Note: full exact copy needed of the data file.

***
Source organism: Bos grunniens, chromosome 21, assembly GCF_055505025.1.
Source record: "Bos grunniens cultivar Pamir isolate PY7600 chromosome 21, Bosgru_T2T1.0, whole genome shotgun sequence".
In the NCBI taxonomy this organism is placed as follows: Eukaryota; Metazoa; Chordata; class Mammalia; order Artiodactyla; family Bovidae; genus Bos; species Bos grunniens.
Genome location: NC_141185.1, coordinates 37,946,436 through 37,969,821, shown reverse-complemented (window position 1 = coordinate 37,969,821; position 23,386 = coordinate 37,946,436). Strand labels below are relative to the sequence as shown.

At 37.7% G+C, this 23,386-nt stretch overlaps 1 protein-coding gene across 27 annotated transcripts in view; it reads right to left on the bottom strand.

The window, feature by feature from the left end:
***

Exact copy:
Source organism: Bos grunniens, chromosome 21, assembly GCF_055505025.1.
Source record: "Bos grunniens cultivar Pamir isolate PY7600 chromosome 21, Bosgru_T2T1.0, whole genome shotgun sequence".
In the NCBI taxonomy this organism is placed as follows: Eukaryota; Metazoa; Chordata; class Mammalia; order Artiodactyla; family Bovidae; genus Bos; species Bos grunniens.
Genome location: NC_141185.1, coordinates 37,946,436 through 37,969,821, shown reverse-complemented (window position 1 = coordinate 37,969,821; position 23,386 = coordinate 37,946,436). Strand labels below are relative to the sequence as shown.

At 37.7% G+C, this 23,386-nt stretch overlaps 1 protein-coding gene across 27 annotated transcripts in view; it reads right to left on the bottom strand.

The window, feature by feature from the left end: